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William Friese-Greene

Who was he?

Wikipedia: William Friese-Greene (September 7, 1855 – May 5, 1921) (born William Edward Green) was a portrait photographer and prolific inventor. He is principally known as a pioneer in the field of motion pictures and is credited by some as the inventor of cinematography.

Why was he in Bath?

William Edward Green was born on September 7, 1855, in Bristol. He was educated there at Queen Elizabeth's Hospital. In 1869 he became an apprentice to a photographer named Maurice Guttenberg. By 1875 he had set up his own studios in Bath (at 23, Gay Street) and Bristol, and later expanded his business with two more studios in London and Brighton. In Bath he moved his studio to 9, the Corridor and came into contact with John Arthur Roebuck Rudge, who lived nearby in New Bond Street Place.

He married Helena Friese on March 24, 1874, and decided to modify his name to include her maiden name.

Location of plaque at New Bond Street Place:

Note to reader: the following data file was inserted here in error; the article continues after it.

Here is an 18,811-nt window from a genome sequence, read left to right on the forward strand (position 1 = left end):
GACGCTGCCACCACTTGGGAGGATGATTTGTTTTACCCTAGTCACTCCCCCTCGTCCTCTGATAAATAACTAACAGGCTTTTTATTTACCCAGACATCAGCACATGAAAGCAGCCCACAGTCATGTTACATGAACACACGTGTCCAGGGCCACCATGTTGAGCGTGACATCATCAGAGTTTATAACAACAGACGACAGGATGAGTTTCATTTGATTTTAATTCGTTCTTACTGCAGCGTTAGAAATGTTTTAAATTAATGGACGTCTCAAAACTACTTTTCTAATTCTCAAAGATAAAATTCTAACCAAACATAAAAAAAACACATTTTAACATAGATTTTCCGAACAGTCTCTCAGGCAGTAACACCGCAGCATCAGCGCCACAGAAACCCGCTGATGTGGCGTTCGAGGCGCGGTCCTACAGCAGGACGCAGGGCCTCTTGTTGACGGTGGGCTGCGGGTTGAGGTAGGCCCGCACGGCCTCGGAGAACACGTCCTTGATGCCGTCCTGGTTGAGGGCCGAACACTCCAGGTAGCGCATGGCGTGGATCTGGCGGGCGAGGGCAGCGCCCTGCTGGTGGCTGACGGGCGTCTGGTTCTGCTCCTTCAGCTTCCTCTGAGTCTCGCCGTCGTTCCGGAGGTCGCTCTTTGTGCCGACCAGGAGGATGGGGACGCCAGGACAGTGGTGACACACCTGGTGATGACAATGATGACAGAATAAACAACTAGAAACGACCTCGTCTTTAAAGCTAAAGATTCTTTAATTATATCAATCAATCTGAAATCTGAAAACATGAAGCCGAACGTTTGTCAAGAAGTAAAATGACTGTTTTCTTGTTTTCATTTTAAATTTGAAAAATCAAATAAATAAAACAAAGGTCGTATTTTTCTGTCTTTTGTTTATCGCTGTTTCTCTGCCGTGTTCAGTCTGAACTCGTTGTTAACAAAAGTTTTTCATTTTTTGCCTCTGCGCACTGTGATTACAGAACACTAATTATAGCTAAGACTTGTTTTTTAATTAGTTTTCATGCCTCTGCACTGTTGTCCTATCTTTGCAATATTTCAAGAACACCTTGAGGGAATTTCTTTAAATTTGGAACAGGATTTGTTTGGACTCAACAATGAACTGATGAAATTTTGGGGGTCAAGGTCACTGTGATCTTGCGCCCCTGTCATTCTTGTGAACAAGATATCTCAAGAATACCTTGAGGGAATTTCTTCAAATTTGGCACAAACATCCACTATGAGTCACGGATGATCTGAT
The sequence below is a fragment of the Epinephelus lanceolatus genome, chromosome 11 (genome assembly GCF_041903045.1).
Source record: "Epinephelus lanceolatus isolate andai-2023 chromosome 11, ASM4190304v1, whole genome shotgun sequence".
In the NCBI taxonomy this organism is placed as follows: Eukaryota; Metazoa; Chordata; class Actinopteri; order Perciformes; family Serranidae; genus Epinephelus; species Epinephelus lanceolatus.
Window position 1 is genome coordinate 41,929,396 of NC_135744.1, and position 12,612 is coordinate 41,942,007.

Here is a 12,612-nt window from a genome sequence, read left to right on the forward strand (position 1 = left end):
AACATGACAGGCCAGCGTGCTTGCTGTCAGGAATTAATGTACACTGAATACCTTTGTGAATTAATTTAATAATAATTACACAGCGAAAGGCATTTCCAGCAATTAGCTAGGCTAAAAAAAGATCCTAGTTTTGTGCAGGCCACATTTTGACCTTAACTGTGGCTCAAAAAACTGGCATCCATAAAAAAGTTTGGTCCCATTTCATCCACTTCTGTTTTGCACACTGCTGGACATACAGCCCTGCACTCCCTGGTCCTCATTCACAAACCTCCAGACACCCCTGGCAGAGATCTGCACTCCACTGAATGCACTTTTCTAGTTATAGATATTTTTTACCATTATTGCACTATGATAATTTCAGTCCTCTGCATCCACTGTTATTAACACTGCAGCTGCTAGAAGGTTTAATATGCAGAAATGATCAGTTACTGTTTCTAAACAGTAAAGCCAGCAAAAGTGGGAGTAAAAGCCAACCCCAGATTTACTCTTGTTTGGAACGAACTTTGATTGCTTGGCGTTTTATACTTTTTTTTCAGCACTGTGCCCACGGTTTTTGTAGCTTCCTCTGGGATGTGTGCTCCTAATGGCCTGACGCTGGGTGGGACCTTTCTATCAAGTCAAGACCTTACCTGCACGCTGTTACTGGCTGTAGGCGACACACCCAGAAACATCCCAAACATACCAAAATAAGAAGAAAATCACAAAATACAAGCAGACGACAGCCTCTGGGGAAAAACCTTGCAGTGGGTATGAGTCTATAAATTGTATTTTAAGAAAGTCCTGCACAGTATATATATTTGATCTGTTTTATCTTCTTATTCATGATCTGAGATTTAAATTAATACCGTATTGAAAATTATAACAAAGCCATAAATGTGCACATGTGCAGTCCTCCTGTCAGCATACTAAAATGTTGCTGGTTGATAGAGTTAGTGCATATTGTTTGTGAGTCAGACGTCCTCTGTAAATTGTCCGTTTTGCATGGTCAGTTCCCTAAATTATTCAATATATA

Location of plaque at New Bond Street Place

William Friese-Greene and John Arthur Roebuck Rudge plaque

The text reads

"To perpetuate the name and memory of John Arthur Roebuck Rudge who lived for many years in the adjoining house and after numerous experiments conducted in the basement was the first Englishman to produce moving pictures by means of photographs mounted on a revolving drum.

And also of his friend

William Friese-Greene who had his studio at No. 9 The Corridor nearby, the inventor of commercial kinematography being the first man to apply celluloid ribbon for this purpose.

Kinematography can thus be attributed to the labours of these two citizens of Bath where this wonderful invention undoubtedly received its birth."

Location map of New Bond Street Place:

William Friese-Greene location map



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